Kitten on the Keys

After recently taking in two young felines, I was startled to come home one evening to find the house pulsating with a booming drum loop punctuated by erratic, stuttering rhythmic patterns. My initial reaction—that my home had been invaded by some musically inclined human burglars—quickly gave way to laughter when I opened my studio door to find two cats sitting calmly on a programmable keyboard, having somehow executed the requisite forays into the device’s sample banks.

This is just one of the reasons that I love having cats hanging out where I work: their seemingly insatiable curiosity for exploring and manipulating objects, which has yielded a happy coincidence or provoked musical insight on more than one occasion. In addition, they provide much-appreciated companionship in a space—my studio—where human companionship would prove incredibly distracting; considering the amount of time I spend in my workspace, that translates into a significant mood boost and can keep me from feeling too isolated as I hunker down to finish a piece. It’s like having a friend in the studio, minus the obligation to communicate and without the judgment (or fear of judgment) that makes it very difficult for me to bang out a draft when humans are around. And while cats obviously don’t ask specific questions, they often exude a general sense of inquisitiveness that I find well-suited to the kind of free-ranging experimentation I have to engage in before the outlines of a new piece become clear.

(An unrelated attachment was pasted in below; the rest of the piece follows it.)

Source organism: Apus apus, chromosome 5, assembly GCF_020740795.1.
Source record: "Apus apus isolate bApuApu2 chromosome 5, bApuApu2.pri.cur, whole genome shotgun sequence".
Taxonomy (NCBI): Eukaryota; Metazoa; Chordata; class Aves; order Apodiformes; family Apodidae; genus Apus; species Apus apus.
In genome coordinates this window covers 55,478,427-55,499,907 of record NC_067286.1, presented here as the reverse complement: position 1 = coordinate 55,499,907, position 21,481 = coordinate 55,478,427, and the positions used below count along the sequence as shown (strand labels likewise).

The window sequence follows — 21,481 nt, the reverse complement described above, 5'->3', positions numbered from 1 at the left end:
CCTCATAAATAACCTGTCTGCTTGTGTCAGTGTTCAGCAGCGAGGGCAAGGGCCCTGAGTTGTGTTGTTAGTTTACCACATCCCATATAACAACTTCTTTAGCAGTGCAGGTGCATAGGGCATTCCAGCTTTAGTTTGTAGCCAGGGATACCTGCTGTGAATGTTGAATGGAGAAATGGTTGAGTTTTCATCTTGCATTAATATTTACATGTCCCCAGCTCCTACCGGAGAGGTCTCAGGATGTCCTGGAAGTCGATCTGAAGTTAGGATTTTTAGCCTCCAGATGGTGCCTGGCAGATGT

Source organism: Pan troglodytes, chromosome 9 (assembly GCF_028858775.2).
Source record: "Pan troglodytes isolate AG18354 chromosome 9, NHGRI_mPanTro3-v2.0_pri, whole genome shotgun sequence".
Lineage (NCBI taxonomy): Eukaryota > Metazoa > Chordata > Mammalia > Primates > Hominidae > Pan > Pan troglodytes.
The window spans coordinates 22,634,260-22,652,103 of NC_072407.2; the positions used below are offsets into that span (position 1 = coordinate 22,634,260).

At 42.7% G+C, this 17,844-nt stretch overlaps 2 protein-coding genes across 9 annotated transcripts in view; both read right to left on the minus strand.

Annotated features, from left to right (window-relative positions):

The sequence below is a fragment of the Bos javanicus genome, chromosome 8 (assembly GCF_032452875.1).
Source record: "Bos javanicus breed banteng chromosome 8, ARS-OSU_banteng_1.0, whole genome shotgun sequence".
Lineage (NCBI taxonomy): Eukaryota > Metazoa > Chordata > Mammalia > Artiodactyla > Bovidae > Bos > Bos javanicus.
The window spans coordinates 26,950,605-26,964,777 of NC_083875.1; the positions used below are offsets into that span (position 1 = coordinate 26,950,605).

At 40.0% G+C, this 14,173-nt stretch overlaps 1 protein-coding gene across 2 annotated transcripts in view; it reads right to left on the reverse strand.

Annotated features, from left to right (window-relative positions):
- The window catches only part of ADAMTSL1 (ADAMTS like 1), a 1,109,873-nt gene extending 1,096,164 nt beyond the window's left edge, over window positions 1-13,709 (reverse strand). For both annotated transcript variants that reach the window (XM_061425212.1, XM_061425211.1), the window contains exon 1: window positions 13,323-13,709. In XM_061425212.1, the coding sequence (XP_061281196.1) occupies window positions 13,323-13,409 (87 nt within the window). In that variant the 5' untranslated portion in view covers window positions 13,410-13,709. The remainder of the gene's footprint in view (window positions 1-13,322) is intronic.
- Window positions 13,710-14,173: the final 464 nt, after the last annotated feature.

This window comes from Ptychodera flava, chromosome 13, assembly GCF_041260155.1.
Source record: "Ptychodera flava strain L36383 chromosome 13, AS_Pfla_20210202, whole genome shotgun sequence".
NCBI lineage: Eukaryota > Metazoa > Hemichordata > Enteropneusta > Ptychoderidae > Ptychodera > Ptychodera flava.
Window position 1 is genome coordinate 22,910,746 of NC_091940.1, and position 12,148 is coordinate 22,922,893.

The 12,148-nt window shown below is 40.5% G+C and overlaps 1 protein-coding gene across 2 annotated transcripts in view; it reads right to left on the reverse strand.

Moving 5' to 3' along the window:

And most of all, I enjoy having cats in the studio because they couldn’t care less about things like phrases, harmonic progressions, or dynamic markings. Admittedly they have this characteristic in common with the majority of humans, but not the humans that I tend to interact with as a musician. That’s why a cat on your lap—or better, on your keyboard—is one of the best things that a composer could ask for: something instinctive rather than cerebral, and natural rather than designed—a furry little piece of world amidst all these invisible, uncertain creative thoughts who just when we’re most lost in thought brings everything back into perspective.

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5 thoughts on “Kitten on the Keys

  1. danvisconti

    Thanks Alex, that’s great! Right now mine tend to plop down and hit huge cluster chords, so I don’t think they’ll be contributng any notes to my compositions just yet.

    Reply
  2. danvisconti

    Phil, if you don’t mind I’d actually love to get you started on bunnies, about which I know next to nothing. Or if you write about them elsewhere please post a link here so we can check it out!

    Reply

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